Opinion | Does Co-Housing Provide a Path to Happiness for Modern Parents? - The New York Times

OPINIONGUEST ESSAYDoes Co-Housing Provide a Path to Happiness for Modern Parents?Credit...Rose WongShare full article370By Judith ShulevitzMs. Shulevitz is a cultural critic who has written extensively about family, feminism and related topics.Leer en español

Eastern Village, a 55-unit apartment complex off a commercial strip in Silver Spring, Md., is a surprisingly lovely place, considering that it once housed the drab offices of a social workers’ association and then stood abandoned for nearly a decade, water dripping through the ceilings. When I visited this summer, ivy cascaded so exuberantly over the facade that I walked past the entrance. The landscaped courtyard, wrested out of a parking lot, exuded European charm. Looking up, I saw open walkways lined with balconies, flowers and herbs. Then I spotted a baldish man sitting at a little round table waving to me. He had to be Rabbi Jason Kimelman-Block, a friend of a friend I had asked to show me around the place.
I was there to find out about life in a co-housing community. Ever since I had my first child and was sucked into the vortex of parental logistics, I’d been wondering how to make child rearing a more sociable activity. I hadn’t foreseen that motherhood would turn our home in the suburbs, a Dutch colonial with a box-hedged yard, into a site of solitary confinement — a very bucolic site, I freely admit. (Having no right to complain has never stopped me from complaining.) But when the baby and I trundled along narrow sidewalks or weed-choked roadsides, we saw almost no people, just cars. “It was as if mankind had already made way for another species,” I told my husband, stealing the line from the novelist W.G. Sebald.
Around then, I began to read desultorily about American experiments in communal living — 19th-century utopias, religious communities, hippie communes. These seemed as far-off as the moon. Still, I hoped that they’d pull back the curtain of the present and reveal a different tableau of motherhood.
Several years later, it has become clear that I am not alone in my longing for the shared life. About four years ago, stories began appearing about co-living, often an investor-driven effort to create dormitory-like housing, mostly for transient, affluent twentysomethings. (Think WeWork for the off hours.) Co-living apartments are now offered to families, too, along with cleaning services, child care, community events and yoga — all for a nice, fat price.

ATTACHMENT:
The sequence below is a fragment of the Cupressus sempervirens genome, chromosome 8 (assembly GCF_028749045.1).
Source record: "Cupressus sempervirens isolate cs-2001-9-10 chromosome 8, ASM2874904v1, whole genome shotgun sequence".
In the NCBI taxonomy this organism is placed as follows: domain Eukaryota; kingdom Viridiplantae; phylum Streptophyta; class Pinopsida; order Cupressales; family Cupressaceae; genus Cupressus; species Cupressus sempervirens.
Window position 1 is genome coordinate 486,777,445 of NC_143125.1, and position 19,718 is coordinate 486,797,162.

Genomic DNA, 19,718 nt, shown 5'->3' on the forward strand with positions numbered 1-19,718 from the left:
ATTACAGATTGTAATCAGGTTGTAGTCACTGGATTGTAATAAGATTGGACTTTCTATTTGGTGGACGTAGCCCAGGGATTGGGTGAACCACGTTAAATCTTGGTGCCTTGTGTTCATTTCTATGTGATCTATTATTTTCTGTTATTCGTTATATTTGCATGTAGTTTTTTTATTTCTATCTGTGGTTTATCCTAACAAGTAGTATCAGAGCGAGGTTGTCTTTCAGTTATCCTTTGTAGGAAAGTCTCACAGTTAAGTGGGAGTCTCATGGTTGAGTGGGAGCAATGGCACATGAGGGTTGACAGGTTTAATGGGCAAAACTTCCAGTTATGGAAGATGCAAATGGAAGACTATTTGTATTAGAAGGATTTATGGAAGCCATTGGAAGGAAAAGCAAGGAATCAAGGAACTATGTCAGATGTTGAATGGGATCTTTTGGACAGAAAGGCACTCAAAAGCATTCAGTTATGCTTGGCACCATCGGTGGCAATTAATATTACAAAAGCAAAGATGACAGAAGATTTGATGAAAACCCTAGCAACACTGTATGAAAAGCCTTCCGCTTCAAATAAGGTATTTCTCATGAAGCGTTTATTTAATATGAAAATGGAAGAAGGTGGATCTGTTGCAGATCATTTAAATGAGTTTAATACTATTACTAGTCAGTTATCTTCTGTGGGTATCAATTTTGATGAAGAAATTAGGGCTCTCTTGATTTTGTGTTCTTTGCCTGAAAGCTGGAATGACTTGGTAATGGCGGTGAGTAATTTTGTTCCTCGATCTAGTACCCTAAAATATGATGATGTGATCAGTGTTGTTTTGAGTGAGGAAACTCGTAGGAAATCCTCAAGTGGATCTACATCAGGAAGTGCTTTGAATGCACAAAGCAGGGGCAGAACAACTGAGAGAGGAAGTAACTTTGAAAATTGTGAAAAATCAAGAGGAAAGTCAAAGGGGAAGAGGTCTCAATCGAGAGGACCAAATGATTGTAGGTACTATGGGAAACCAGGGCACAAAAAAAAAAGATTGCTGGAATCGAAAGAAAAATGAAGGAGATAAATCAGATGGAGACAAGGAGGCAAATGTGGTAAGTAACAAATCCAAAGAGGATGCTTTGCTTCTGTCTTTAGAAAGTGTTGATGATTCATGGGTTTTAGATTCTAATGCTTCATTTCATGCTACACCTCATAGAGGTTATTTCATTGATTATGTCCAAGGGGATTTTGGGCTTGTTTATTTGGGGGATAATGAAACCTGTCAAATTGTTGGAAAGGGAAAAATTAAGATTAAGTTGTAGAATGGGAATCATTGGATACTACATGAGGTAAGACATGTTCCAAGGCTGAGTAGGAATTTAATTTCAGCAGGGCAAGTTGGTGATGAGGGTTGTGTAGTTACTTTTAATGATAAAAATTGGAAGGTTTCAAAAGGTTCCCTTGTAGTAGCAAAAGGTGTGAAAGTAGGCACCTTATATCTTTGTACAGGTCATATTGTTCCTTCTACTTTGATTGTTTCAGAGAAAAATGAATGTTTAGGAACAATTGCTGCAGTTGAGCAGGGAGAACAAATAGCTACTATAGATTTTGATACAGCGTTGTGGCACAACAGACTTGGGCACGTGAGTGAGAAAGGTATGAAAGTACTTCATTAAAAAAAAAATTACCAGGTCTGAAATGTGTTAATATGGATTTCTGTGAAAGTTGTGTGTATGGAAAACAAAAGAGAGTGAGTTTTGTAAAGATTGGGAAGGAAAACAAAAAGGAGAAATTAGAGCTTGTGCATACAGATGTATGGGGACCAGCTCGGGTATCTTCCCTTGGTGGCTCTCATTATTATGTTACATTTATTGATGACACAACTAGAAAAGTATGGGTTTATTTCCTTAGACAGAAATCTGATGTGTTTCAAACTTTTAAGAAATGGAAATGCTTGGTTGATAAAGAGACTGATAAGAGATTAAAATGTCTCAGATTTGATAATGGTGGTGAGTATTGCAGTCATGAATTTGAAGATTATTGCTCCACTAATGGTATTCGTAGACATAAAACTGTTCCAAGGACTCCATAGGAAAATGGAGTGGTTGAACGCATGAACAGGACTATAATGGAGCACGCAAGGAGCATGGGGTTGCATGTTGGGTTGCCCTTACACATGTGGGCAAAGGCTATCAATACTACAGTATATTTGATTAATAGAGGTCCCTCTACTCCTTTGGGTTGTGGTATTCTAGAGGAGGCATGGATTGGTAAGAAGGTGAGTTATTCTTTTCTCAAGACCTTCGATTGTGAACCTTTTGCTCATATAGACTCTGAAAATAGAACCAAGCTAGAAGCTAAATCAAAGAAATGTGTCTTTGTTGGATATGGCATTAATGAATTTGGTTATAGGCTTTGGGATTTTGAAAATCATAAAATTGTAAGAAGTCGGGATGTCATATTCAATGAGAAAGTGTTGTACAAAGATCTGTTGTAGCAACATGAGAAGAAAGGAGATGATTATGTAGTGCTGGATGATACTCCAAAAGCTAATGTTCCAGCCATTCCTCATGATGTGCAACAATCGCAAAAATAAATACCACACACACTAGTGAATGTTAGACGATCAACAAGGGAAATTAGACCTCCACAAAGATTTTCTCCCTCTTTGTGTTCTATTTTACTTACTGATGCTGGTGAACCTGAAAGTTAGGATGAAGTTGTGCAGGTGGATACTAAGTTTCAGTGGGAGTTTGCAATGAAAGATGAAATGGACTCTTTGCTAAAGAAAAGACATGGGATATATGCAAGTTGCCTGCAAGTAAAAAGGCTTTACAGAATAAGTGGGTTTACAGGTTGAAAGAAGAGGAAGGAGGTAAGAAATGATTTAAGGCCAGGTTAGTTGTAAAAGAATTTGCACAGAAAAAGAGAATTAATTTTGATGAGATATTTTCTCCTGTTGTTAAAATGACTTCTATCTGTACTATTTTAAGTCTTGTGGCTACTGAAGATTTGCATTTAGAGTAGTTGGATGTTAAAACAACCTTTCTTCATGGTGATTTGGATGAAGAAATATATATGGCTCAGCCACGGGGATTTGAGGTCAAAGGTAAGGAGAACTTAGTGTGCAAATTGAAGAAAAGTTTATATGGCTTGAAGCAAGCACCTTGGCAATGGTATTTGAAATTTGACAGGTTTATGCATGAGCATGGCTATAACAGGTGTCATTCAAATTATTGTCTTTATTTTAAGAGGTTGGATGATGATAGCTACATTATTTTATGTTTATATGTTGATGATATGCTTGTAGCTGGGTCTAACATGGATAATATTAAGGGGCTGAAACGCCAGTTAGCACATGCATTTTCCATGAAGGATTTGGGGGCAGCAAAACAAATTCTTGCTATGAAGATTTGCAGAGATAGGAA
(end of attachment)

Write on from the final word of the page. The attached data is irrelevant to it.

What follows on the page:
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The most recent manifestation of the communalist impulse is the postvaccine nostalgia for the pandemic pod. People are now telling reporters that they miss the camaraderie of those pared-down social networks, as well as the frequent physical company of the same group of friends, the “transformative power of proximity,” as the psychologist Susan Pinker calls it.
I was late to find out about co-housing, a species of intentional community that dates back 30 years, in the United States, anyway. (It emerged in Denmark in the 1970s.) Forced to characterize co-housing in a phrase, you might say “living together, separately.” Those living together have built a community based on, well, belief in community. But they live separately, in that they own their homes, condo-style.
Co-housing sounds confusingly similar to co-living but has a whole different vibe. Co-housers aren’t transient. They have a much stickier idea of social affiliation, and they’re not about to rent a bedroom in some random complex. To draw even finer distinctions: Co-housing communities are not communes. Residents do not give up financial privacy any more than they give up domestic privacy. They have their own bank accounts and commute to ordinary jobs. If you were lucky enough to grow up on a friendly cul-de-sac, you’re in range of the idea, except that you don’t have to worry about your child being hit by a car as she plays in the street. A core principle of co-housing is that cars should be parked on a community’s periphery.
This, I thought, was an idea with promise. Co-living accommodates precarity; co-housing seeks stability. Podding is a byproduct of the collapse of society; co-housing builds society.
Out of the 165 co-housing communities around the country, Eastern Village interested me because it’s urban and vertical, while the majority are suburban or at least suburbanish. I wondered whether co-housing could survive the claustrophobia of city living and the resulting need for personal space. My cheeks still get hot with embarrassment when I remember a remark in an elevator: It was a few years after my son was born, and I’d moved back to Manhattan, hoping to find the something I missed in the suburbs. “You’re not from around here, are you?” a man said, after I tried to start a conversation. Oh, right, I thought. People crammed into a box don’t want to talk to a chirpy lady they might have to edge away from. I never did get to know the other families in the building.